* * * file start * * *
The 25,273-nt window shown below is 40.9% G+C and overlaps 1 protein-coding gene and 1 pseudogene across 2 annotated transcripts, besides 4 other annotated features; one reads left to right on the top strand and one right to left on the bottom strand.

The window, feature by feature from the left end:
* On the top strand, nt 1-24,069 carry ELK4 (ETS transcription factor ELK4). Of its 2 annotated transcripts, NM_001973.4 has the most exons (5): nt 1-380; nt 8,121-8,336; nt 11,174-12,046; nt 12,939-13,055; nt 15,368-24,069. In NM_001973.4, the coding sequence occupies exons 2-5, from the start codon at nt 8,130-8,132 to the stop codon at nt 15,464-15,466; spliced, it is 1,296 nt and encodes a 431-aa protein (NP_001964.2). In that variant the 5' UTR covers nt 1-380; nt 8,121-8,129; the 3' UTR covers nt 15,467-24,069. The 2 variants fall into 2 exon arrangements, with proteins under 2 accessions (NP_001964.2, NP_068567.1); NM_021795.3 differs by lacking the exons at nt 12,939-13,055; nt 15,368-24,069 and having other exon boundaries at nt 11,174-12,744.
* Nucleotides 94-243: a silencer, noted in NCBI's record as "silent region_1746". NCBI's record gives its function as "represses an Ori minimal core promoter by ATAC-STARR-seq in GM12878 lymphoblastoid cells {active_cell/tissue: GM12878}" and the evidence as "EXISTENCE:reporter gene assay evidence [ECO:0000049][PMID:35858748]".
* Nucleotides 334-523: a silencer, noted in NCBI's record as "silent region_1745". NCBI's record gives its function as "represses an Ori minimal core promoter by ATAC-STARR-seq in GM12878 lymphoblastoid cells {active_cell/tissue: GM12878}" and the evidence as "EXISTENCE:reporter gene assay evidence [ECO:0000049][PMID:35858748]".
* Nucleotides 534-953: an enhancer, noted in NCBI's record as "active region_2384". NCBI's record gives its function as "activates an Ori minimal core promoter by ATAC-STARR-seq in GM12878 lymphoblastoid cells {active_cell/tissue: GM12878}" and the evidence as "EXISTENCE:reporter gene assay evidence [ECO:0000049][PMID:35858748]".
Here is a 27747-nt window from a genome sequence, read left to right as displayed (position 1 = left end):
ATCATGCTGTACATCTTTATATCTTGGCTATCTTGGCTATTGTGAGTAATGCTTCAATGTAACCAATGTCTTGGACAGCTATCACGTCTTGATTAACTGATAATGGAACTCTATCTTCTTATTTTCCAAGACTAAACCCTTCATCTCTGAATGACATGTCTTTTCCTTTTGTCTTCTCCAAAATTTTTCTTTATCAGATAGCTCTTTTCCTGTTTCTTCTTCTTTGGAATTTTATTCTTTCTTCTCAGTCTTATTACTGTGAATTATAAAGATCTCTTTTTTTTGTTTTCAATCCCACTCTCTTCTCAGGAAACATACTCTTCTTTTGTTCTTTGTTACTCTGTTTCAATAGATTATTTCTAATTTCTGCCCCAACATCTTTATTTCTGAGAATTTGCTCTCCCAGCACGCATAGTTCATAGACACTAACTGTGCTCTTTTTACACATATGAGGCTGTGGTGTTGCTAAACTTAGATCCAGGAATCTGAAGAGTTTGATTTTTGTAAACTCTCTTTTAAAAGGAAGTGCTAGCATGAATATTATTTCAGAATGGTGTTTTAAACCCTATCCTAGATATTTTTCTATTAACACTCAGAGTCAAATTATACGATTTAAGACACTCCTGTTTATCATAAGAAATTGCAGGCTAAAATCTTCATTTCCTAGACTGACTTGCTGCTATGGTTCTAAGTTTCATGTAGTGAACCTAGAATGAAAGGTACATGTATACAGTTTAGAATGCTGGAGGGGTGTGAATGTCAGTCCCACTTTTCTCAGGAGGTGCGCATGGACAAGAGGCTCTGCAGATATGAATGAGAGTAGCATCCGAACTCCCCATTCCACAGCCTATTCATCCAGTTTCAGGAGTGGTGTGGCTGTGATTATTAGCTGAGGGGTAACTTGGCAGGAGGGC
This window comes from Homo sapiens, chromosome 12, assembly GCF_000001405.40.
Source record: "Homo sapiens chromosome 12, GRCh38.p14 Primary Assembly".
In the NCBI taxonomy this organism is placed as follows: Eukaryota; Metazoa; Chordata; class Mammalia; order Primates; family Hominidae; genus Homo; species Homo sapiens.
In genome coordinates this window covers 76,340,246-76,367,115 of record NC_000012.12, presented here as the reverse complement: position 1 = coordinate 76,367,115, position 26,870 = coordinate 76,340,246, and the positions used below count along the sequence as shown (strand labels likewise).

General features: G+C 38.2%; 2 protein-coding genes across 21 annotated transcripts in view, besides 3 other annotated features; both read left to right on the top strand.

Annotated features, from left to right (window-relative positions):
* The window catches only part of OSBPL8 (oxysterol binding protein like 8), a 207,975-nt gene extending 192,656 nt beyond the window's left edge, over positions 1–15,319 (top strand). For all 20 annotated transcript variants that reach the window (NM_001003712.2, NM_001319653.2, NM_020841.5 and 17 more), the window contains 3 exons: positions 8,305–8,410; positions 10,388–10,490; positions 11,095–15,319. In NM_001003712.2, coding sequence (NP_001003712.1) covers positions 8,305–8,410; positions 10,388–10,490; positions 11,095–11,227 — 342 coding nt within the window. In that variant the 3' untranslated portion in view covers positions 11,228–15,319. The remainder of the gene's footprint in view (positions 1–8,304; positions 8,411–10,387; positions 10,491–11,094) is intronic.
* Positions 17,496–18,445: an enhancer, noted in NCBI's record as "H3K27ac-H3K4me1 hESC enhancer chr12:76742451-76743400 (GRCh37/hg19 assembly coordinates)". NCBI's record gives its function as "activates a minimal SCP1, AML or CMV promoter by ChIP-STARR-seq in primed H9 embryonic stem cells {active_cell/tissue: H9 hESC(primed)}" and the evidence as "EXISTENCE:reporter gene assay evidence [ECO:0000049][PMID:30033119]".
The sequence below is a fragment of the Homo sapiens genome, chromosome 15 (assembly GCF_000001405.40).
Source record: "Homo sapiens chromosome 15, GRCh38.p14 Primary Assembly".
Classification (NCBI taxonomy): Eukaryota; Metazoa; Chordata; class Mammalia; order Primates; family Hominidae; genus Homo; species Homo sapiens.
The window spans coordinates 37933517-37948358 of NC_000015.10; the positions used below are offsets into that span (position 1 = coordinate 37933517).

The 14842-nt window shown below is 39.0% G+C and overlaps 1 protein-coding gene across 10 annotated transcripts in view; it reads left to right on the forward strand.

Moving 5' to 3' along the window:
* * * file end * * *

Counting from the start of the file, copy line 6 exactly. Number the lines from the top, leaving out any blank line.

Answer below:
* Nucleotides 534-953: an enhancer, noted in NCBI's record as "active region_2384". NCBI's record gives its function as "activates an Ori minimal core promoter by ATAC-STARR-seq in GM12878 lymphoblastoid cells {active_cell/tissue: GM12878}" and the evidence as "EXISTENCE:reporter gene assay evidence [ECO:0000049][PMID:35858748]".